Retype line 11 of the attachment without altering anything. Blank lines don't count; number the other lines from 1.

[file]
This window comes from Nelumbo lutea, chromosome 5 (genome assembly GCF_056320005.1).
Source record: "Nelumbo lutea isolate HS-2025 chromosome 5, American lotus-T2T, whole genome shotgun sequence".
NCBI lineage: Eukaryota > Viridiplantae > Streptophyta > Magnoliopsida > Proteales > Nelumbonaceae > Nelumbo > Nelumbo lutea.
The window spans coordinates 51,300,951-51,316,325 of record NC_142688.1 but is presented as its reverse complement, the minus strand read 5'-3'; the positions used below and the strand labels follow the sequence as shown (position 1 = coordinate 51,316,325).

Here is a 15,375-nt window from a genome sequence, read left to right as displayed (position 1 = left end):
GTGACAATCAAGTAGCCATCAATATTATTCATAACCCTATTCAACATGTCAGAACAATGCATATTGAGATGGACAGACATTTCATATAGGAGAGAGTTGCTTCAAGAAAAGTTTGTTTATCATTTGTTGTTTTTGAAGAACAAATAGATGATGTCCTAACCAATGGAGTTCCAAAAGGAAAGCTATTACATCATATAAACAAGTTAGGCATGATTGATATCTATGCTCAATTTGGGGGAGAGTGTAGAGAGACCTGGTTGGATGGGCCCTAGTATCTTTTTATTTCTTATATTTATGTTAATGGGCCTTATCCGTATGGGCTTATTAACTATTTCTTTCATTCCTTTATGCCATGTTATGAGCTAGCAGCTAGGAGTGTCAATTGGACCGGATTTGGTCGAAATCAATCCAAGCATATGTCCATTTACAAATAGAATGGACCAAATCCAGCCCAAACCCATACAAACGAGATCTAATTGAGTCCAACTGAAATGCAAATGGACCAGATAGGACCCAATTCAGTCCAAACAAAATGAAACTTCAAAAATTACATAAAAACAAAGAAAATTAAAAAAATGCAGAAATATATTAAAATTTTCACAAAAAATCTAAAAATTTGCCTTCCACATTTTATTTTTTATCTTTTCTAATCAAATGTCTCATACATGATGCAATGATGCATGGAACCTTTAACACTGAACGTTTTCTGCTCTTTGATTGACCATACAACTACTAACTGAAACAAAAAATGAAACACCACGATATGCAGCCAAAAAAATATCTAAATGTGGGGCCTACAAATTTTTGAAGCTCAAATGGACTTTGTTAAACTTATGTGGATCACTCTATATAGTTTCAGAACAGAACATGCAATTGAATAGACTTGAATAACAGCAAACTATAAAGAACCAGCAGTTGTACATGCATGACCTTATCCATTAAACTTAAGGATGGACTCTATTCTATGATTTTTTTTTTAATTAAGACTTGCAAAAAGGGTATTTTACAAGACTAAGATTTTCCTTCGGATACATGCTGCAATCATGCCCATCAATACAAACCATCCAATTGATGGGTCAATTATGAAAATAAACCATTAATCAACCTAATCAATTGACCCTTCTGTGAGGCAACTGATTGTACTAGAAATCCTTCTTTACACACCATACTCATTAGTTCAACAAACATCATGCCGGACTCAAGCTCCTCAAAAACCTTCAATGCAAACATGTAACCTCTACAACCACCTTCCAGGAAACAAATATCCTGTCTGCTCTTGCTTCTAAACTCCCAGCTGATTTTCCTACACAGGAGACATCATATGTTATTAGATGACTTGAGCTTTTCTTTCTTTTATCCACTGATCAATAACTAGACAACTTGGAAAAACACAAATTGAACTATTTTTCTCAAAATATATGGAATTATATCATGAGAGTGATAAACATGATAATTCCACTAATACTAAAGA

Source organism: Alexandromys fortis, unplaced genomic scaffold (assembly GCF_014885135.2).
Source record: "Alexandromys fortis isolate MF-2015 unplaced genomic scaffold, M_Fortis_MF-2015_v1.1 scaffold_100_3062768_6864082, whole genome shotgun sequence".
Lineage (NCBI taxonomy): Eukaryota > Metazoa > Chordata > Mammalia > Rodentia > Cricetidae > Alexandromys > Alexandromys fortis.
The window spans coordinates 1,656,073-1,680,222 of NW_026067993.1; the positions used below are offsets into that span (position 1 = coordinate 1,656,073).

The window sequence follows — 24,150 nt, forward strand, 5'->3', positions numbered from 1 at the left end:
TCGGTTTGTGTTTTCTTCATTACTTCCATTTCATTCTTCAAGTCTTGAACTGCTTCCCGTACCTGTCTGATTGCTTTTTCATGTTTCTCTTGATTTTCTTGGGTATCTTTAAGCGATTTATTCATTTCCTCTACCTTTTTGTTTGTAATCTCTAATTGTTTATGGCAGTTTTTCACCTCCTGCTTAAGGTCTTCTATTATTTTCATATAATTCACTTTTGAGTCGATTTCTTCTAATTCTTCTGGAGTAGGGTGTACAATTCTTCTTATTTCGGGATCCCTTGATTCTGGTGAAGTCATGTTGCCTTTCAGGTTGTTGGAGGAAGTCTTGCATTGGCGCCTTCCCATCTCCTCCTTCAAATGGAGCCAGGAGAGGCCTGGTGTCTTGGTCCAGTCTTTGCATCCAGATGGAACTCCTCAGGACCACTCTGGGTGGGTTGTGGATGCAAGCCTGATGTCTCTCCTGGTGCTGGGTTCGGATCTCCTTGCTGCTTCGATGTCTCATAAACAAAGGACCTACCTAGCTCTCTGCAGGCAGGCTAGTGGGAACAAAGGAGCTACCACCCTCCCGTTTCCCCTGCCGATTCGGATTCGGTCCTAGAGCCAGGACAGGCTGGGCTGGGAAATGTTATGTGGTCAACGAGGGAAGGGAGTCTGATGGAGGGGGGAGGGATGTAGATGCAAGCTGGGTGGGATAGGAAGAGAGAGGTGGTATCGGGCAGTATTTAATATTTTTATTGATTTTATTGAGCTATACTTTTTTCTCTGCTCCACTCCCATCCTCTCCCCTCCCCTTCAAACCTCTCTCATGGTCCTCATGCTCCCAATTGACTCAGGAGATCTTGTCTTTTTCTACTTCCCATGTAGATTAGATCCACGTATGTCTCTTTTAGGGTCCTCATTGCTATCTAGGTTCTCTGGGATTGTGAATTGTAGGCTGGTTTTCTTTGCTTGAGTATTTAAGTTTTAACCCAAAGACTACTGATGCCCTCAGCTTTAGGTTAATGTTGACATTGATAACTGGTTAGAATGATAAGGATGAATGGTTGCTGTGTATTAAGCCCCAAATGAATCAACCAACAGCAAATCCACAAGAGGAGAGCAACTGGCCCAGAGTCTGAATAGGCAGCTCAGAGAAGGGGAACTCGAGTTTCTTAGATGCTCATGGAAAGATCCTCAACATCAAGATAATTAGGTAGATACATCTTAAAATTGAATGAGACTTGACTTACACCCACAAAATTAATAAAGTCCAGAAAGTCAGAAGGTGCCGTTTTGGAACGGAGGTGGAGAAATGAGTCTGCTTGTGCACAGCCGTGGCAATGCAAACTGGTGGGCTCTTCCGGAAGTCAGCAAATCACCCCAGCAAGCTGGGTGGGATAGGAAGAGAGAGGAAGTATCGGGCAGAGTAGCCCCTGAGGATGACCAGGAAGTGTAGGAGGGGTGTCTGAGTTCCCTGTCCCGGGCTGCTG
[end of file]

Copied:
The window sequence follows — 24,150 nt, forward strand, 5'->3', positions numbered from 1 at the left end: